Their fear can cause them to avoid situations where they may encounter the object. Someone with claustrophobia may avoid going into conference rooms because they feel confined.

Mood Disorders

Mood disorders involve a person's emotional state. They can overlap with anxiety disorders, but doctors consider them to be separate conditions. Depression is one type of mood disorder. 

Bipolar disorder involves mood swings. Someone falls into depression for a few months on end and then transitions into mania. They may feel excitable and irritable for no reason. 

The intermittent explosive disorder is rare but troubling. A person becomes enraged, getting angry at minor inconveniences. The disorder can result in acts of violence and property damage.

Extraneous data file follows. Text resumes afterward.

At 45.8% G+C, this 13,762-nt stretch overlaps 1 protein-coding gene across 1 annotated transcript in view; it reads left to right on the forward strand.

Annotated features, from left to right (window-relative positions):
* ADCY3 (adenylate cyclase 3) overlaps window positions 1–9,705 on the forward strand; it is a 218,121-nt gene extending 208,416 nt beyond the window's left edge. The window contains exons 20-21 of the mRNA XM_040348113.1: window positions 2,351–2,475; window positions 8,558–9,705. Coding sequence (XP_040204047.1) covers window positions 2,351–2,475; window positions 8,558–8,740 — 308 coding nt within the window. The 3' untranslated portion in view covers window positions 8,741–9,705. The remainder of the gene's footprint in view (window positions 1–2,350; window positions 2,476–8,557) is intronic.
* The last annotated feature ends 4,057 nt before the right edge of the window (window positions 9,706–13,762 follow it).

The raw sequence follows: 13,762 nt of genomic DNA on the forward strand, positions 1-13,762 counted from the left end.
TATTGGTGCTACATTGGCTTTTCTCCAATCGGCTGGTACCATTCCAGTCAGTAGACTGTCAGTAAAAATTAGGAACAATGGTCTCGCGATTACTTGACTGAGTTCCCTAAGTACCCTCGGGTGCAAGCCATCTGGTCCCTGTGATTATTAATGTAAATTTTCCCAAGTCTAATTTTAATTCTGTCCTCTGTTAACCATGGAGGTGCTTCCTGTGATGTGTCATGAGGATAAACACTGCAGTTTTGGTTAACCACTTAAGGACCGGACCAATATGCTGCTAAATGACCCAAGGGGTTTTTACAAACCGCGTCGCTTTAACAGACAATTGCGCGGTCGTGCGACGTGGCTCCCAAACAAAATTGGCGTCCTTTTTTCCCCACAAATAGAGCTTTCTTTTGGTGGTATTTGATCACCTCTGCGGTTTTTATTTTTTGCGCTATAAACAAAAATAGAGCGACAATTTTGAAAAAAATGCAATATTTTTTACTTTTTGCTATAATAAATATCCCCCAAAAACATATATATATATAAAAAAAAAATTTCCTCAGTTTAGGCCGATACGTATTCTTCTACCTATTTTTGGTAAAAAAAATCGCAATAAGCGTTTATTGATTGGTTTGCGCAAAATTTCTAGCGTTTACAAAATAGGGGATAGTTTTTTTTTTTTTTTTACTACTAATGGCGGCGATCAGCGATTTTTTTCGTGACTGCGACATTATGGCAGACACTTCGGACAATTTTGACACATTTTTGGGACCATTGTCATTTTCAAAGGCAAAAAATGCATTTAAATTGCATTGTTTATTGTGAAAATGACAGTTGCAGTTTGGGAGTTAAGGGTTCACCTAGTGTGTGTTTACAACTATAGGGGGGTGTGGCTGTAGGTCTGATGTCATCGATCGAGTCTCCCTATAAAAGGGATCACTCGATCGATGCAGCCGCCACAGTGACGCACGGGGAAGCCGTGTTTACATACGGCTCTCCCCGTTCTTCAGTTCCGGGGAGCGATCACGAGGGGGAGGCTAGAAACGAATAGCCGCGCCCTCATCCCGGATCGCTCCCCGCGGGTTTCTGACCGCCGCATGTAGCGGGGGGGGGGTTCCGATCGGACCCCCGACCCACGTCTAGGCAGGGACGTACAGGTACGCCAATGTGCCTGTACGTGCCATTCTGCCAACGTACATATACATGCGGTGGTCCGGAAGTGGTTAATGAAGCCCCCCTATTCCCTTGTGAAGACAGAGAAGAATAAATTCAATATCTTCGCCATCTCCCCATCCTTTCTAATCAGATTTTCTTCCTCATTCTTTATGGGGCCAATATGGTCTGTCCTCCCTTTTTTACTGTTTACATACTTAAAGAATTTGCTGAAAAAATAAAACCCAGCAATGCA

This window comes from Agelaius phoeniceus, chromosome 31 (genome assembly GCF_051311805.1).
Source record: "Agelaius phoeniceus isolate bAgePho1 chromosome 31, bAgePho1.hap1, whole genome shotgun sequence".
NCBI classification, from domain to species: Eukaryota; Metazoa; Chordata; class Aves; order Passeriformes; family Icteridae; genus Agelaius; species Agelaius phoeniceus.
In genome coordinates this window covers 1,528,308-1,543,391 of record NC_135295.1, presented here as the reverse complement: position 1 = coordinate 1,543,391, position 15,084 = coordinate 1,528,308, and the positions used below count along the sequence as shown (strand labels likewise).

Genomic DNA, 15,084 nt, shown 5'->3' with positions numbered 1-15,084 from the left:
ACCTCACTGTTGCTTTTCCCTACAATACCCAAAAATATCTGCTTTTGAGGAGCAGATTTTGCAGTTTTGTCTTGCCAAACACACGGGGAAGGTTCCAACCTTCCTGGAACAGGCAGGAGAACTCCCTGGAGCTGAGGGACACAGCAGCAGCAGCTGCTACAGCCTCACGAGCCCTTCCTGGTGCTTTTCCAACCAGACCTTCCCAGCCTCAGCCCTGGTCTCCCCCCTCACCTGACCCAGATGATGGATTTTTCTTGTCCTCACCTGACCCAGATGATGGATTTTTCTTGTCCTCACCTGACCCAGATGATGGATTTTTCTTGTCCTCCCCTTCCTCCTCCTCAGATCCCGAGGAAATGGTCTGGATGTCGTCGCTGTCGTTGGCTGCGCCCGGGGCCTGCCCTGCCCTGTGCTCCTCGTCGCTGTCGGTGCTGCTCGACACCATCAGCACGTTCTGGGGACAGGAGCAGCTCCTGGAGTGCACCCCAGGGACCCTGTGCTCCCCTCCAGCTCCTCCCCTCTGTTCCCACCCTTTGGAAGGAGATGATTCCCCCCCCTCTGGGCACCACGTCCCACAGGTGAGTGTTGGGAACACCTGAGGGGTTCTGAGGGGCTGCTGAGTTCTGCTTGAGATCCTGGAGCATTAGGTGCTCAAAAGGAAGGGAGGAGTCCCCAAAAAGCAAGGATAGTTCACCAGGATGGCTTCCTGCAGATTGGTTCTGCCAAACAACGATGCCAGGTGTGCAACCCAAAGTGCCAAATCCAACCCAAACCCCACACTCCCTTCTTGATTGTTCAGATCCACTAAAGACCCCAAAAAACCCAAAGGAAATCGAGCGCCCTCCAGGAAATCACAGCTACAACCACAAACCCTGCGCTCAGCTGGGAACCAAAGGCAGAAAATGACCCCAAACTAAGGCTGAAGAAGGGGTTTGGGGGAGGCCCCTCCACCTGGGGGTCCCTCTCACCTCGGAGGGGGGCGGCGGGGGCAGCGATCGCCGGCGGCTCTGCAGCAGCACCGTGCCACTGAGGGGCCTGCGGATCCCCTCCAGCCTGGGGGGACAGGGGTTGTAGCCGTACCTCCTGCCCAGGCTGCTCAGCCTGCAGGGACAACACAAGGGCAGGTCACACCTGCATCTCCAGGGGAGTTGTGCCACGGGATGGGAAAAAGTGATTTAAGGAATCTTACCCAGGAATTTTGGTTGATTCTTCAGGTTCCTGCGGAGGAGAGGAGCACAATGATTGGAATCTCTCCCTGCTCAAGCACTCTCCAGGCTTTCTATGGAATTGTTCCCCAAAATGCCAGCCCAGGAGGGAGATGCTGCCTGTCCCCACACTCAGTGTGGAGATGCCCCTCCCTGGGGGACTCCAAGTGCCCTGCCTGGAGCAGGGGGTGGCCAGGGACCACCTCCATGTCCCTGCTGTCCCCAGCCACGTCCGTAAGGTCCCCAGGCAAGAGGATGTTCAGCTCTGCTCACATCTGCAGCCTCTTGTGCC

Disparities in Mental Health

The 2020 CDC study found disparities within mental health statistics. Rates of mental health problems for all groups rose significantly.

But Black Americans reported higher rates of suicidal thoughts than white Americans. Hispanic Americans reported higher rates of anxiety and depression than non-Hispanic white or non-Hispanic Asian people. 

LGBTQ+ people have reported historically higher rates of mental health problems. A 2020 study revealed that more than 50% of LGBTQ+ youth reported feeling more anxious or depressed due to the pandemic. Homophobia and transphobia discourage many people from receiving services.

Lower-income people also report having more mental health problems. A 2021 study found that having a higher income was associated with less psychological distress.